Your surgeon may also remove lymph nodes from your groin. As part of your tests to diagnose penile cancer the doctor will check your lymph nodes to see if they are swollen or enlarged. If they are you will have a fine needle aspiration. If this shows cancer cells your surgeon will remove your lymph nodes. This is called a lymph node dissection. If your lymph nodes are larger than normal but the fine needle aspiration doesn’t show any cancer cells you may have the enlarged node taken out and tested. If cancer cells are found in it you will have the rest of your nodes removed.
You usually have surgery to remove the lymph nodes at the same time as surgery to your penis. Your surgeon will make a cut into your groin to take the affected lymph nodes out. You’ll be in hospital for a few days and will have a wound about 10cm long. You will also have a drain near to your wound to drain fluid that can build up around your operation site.
Depending on the results from the removal of lymph nodes in your groin, you may need to have the lymph nodes in your pelvis taken out as well. You usually have this as a second operation. The surgeon may make a cut (incision) in the lower part of your abdomen to remove the lymph nodes. Or you may have keyhole (laparoscopic) surgery.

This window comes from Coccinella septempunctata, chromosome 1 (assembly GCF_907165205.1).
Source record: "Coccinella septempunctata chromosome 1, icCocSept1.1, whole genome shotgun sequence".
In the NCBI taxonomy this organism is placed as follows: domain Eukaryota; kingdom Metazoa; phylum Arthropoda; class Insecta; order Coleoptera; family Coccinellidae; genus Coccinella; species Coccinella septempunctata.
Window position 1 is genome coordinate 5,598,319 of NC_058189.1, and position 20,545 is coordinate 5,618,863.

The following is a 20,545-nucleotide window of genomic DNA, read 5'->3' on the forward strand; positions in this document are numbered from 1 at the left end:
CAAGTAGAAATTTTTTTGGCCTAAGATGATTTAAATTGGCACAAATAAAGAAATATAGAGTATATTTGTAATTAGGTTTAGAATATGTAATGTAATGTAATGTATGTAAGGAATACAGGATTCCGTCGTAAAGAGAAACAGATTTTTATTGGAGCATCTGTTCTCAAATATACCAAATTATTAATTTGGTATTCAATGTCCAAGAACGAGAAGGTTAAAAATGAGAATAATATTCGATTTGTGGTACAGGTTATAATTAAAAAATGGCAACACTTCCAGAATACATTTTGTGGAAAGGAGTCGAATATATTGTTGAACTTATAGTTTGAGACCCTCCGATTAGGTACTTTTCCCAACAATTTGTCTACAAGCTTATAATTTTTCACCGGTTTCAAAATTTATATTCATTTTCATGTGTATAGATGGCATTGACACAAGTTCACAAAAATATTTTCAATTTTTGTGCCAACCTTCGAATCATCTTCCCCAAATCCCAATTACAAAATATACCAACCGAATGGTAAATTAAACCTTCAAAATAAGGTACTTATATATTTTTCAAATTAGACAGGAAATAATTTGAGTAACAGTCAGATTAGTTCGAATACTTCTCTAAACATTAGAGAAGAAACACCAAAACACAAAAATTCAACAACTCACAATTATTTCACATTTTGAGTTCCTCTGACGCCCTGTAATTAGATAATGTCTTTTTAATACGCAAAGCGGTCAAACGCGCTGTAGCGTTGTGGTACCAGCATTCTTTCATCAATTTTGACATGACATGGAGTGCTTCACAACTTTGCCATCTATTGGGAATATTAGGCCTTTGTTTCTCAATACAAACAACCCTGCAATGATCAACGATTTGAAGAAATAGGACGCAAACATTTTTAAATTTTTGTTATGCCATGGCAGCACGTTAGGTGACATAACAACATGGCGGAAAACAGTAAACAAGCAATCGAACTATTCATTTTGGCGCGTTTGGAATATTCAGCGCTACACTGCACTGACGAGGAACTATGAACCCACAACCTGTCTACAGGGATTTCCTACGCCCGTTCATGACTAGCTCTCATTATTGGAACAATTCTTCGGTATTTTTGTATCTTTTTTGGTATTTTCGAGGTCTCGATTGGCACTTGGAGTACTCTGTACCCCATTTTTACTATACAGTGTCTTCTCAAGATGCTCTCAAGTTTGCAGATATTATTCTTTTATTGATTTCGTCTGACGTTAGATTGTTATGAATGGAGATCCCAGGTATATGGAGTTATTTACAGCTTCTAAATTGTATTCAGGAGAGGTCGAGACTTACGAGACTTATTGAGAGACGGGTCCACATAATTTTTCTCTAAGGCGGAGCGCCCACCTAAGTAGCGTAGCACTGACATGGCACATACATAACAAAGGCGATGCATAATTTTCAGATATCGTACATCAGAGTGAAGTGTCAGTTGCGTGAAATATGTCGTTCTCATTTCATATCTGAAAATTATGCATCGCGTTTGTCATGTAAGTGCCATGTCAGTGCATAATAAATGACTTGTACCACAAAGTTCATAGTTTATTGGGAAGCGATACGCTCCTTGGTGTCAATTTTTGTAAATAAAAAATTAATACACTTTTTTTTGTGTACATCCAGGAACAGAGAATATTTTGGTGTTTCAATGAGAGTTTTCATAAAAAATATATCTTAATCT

With this, the surgeon makes several small cuts in the abdomen. They put a bendy narrow tube called a laparoscope through these entry sites. The laparoscope has a light and camera attached so the surgeon can see what they are doing on a television screen. It also has small instruments that fit down the tube, which the surgeon controls. Generally, there is less pain afterwards and you recover slightly quicker with laparoscopic surgery compared to open surgery. In some hospitals, you may have robot assisted laparoscopic surgery to remove lymph nodes.